Unknown French Workshop, 1780-1800
The Victoria & Albert Museum
The European love of beadwork rose in the Seventeenth Century, and by the Eighteenth Century, this expensive technique became available to a wider audience as many workshops in England, Italy and France produced small items glistening with glass beads. In France, the medium was often found on delicate purses. French workshops produced some of the finest multi-colored beadwork in Europe during this period. These French craftsmen used beads in conjunction with other techniques, to highlight parts of an embroidered pattern. The most expensive examples were made with a single bead for every stitch, producing a dense beaded surface.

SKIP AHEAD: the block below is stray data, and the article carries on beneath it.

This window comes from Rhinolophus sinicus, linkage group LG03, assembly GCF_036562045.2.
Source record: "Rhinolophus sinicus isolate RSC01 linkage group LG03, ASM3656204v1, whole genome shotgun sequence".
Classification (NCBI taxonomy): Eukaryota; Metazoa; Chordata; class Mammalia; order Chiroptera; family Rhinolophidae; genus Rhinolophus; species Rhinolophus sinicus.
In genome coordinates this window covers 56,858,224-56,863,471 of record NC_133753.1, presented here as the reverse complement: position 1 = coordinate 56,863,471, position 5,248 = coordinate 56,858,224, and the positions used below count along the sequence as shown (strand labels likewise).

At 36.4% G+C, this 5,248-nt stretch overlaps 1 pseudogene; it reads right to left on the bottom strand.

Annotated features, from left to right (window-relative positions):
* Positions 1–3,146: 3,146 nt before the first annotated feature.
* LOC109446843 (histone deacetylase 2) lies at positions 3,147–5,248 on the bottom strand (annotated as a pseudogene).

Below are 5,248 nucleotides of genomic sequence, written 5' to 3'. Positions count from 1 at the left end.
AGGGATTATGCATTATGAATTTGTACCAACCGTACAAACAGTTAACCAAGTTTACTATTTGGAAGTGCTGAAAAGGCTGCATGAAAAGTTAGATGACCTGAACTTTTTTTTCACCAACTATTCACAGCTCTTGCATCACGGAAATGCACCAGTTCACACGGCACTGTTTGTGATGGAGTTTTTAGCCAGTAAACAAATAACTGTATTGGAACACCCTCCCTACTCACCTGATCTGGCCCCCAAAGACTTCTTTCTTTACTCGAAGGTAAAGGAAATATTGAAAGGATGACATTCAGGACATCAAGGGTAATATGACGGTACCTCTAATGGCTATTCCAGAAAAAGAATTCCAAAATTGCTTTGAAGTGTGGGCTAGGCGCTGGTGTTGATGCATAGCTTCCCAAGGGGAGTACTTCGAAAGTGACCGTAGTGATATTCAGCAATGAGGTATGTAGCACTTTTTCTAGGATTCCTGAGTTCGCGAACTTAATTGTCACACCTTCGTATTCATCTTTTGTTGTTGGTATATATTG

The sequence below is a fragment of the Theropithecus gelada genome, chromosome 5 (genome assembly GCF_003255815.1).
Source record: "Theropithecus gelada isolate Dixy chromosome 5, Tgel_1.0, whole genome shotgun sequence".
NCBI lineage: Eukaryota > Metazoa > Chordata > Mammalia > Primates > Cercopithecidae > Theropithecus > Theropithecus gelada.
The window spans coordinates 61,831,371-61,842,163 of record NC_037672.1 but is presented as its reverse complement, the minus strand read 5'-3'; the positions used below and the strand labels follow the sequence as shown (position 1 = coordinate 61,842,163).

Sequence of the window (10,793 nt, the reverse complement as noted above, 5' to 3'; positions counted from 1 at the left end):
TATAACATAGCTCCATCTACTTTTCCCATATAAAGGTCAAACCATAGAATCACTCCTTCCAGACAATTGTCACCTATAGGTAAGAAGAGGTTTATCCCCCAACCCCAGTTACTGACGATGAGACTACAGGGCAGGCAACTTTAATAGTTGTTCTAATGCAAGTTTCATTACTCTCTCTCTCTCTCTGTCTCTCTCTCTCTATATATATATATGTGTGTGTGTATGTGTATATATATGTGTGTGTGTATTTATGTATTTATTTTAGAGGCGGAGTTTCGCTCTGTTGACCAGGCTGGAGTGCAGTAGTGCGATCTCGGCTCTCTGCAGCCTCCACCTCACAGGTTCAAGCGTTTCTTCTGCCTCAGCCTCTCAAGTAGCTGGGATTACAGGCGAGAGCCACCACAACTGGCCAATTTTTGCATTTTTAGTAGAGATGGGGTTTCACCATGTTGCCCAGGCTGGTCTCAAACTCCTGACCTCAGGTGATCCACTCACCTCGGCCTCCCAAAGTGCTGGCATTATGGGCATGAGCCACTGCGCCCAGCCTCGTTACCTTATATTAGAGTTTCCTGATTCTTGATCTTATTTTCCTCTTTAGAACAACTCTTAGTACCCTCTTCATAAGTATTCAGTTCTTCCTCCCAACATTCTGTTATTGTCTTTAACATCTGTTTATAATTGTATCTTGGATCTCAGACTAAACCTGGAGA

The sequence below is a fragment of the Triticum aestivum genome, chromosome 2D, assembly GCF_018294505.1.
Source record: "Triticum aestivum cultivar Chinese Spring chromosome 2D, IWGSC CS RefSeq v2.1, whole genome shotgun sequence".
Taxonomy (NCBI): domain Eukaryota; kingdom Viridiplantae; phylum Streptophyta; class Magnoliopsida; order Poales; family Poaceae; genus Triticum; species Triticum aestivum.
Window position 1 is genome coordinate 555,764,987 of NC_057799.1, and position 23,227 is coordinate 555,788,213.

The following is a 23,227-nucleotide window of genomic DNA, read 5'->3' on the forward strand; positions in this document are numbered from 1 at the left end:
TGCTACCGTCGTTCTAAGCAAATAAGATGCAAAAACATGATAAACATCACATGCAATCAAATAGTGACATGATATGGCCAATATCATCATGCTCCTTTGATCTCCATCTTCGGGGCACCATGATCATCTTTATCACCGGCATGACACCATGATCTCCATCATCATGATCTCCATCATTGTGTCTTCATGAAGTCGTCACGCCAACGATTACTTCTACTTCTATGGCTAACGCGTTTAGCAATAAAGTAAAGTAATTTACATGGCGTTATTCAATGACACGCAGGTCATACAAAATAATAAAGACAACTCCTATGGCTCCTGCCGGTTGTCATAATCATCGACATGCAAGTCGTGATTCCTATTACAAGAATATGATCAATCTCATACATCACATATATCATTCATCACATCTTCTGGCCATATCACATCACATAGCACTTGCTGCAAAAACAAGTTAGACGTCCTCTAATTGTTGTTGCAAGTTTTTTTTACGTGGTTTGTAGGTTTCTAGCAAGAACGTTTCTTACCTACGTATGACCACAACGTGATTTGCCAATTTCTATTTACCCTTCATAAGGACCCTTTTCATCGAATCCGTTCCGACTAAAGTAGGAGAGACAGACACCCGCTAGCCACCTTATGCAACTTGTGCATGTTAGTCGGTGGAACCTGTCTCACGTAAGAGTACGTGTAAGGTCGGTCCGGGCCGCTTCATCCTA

This purse is an excellent representation of the fine beadwork produced in France in the Eighteenth Century. It depicts a figure of a woman in a garden, leaning on a plinth with a rolled parasol in her right hand and a small dog at her feet. The purse was made in four sections, each bearing an allegorical figure, one representing Justice, with finish-work of pink silk cords and tassels. It was made between 1780 and 1800.